Depression Diagnosis and How is Depression Diagnosed?
Diagnosis of depression, and other mental illnesses, is different than for many other medical conditions. The depression diagnosis relies on information supplied by the patient both passively (how a patient looks, for example) and through interviews. While this may seem haphazard, a depression diagnosis is highly standardized. Depression diagnostic criteria are clearly laid out, as is the examination used to evaluate those criteria.
Diagnostic Criteria for Depression
Depression diagnostic criteria are set forth in the latest version of the Diagnostic and Statistical Manual of Mental Disorders (DSM-IV-TR). The DSM is used to diagnose all mental illness. A DSM-IV-TR diagnosis of depression meets at least five of the following criteria for at least two weeks:1
- Depressed mood (For children and adolescents, this can also be an irritable mood. See: Depression in Children)
- Diminished interest or loss of pleasure in almost all activities (anhedonia)
- Significant weight change or appetite disturbance (For children, this can be failure to achieve expected weight gain.)
- Sleep disturbance (insomnia or hypersomnia) (See: Depression and Sleep Disorders)
- Psychomotor agitation or retardation
- Fatigue or loss of energy
- Feelings of worthlessness
- Diminished ability to think or concentrate; indecisiveness
- Recurrent thoughts of death, suicidal (See: Suicide, Suicide Thoughts)
- A pattern of long-standing interpersonal rejection ideation, suicide attempt, or specific plan for suicide
Additional depression diagnosis criteria are as follows:
- At least one of the symptoms must be diminished interest/pleasure or depressed mood.
- The symptoms must cause significant distress or impairment of functioning in social, occupational, or other important areas.
- Depression should not have been precipitated by the direct action of a substance or a general medical condition.
- Symptoms should not meet criteria for a mixed episode (ie, for both manic and depressive episode). (See: Differences Between Unipolar Depression and Bipolar Depression)
- Symptoms are not better accounted for by bereavement (ie, the symptoms persist for longer than 2 months or are characterized by marked functional impairment, morbid preoccupation with worthlessness, suicidal ideation, psychotic symptoms, or psychomotor retardation). (See also: Psychotic Depression Symptoms and Treatment)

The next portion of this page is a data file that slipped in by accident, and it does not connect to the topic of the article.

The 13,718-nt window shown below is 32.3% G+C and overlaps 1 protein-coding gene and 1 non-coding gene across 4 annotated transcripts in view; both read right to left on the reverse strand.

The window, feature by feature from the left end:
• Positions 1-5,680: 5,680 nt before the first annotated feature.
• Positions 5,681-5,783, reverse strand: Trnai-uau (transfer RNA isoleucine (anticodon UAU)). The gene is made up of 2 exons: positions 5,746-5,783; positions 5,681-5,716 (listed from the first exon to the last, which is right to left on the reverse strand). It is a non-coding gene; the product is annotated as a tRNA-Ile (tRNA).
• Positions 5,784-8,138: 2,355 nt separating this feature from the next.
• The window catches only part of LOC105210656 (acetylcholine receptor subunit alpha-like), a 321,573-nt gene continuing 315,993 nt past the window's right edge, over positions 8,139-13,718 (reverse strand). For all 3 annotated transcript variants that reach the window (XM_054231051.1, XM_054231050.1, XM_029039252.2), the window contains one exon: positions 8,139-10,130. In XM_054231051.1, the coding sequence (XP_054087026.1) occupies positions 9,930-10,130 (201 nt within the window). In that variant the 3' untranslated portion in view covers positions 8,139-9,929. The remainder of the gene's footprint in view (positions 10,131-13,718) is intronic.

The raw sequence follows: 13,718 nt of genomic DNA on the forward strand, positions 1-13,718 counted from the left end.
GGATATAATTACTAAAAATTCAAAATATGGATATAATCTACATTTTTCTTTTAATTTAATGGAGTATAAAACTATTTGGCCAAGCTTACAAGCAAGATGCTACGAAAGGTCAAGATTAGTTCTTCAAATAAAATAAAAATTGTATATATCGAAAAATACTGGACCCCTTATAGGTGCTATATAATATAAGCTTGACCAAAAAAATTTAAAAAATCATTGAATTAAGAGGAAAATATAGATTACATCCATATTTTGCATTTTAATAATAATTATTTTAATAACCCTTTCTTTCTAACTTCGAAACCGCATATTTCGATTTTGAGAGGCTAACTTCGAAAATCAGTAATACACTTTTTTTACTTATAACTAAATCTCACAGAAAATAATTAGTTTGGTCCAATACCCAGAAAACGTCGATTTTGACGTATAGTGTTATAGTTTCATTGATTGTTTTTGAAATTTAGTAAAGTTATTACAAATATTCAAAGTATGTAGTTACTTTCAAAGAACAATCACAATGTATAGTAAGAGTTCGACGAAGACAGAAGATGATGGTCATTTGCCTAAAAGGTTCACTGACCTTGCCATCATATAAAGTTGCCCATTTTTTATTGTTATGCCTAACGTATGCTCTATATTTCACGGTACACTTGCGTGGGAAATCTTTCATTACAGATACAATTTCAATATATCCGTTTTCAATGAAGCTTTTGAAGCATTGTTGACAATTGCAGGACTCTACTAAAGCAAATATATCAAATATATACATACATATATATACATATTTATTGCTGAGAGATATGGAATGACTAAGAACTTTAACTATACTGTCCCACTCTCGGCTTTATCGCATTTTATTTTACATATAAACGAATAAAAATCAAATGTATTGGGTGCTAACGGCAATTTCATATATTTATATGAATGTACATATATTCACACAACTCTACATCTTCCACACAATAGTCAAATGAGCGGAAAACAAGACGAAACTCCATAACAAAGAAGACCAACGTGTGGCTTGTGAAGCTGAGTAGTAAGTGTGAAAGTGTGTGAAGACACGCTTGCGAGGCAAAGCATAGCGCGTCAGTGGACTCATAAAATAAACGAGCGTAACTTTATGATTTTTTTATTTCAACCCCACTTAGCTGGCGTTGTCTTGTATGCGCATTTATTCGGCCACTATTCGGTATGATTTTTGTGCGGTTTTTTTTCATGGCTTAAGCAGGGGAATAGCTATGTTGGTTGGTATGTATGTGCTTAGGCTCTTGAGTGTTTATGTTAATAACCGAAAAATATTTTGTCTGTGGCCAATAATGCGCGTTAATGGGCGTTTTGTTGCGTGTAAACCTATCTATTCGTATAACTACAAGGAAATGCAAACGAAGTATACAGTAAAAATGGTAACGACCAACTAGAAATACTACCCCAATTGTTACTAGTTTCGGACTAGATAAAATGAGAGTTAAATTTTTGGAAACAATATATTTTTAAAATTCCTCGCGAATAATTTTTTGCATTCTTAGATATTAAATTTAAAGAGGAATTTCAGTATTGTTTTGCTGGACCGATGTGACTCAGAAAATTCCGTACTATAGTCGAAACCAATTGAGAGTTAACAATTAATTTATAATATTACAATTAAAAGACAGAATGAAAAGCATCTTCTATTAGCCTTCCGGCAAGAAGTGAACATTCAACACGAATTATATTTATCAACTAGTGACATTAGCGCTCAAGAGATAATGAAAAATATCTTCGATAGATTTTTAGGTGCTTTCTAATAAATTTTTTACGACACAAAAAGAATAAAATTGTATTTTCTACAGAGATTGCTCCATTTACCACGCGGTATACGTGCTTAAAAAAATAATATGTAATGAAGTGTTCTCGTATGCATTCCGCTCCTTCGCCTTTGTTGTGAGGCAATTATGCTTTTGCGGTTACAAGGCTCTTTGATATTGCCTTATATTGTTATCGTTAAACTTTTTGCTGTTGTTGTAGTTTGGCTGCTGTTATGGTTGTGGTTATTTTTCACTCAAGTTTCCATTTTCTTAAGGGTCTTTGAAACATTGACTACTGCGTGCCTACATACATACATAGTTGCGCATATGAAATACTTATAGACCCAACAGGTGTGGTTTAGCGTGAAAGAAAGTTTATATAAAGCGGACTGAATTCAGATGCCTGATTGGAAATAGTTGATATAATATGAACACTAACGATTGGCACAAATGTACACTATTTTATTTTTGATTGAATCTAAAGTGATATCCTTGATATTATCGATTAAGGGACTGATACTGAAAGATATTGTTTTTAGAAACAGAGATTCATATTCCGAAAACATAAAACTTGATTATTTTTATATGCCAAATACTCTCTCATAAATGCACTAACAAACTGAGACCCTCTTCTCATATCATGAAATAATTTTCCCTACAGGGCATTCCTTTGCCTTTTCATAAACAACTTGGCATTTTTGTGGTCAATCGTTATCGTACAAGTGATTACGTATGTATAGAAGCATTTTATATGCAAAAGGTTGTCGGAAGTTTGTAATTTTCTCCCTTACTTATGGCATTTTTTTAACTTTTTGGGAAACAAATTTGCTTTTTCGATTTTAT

- A major depressive episode should not be superimposed on schizophrenia, schizophreniform disorder, delusional disorder, or a psychotic disorder not otherwise specified (NOS).
Depression Diagnosis Tests
While biological changes are evident in those with depression, there is no physiological test for a depression diagnosis. Instead, medical tests are used to rule out other possible causes of the patient's symptoms and a history and mental status examination is completed.
Categories of physical illnesses that may account for depressive symptoms include:2
- Endocrine (such as a thyroid problem)
- Neurologic disorder
The Mental Status Examination (MSE) is a methodical test for diagnosing depression. An MSE considers how a patient looks and acts as well as their responses to specific questions relating to diagnosis of clinical depression and other mental disorders. Areas included in an MSE include:3
- How the patient looks and their attitude towards the doctor
- Evaluation of projected and perceived mood
- Speech irregularities
- Thought process and thought content irregularities
- Insight, judgment, impulsivity and reliability
Take our free online depression test here.
After the Depression Diagnosis
A diagnosis of major depressive disorder can be upsetting or frightening to a person and may affect his self-image and self-esteem. A comprehensive treatment plan, including education on a depression diagnosis is the best way to help the patient work through these feelings.
It's important to realize that 70%-80% of individuals with major depressive disorder respond to treatment, although up to 50% of patients may not respond to the first treatment. (See: Depression Treatment Options)
Last Updated: 30 January 2018
Reviewed by Harry Croft, MD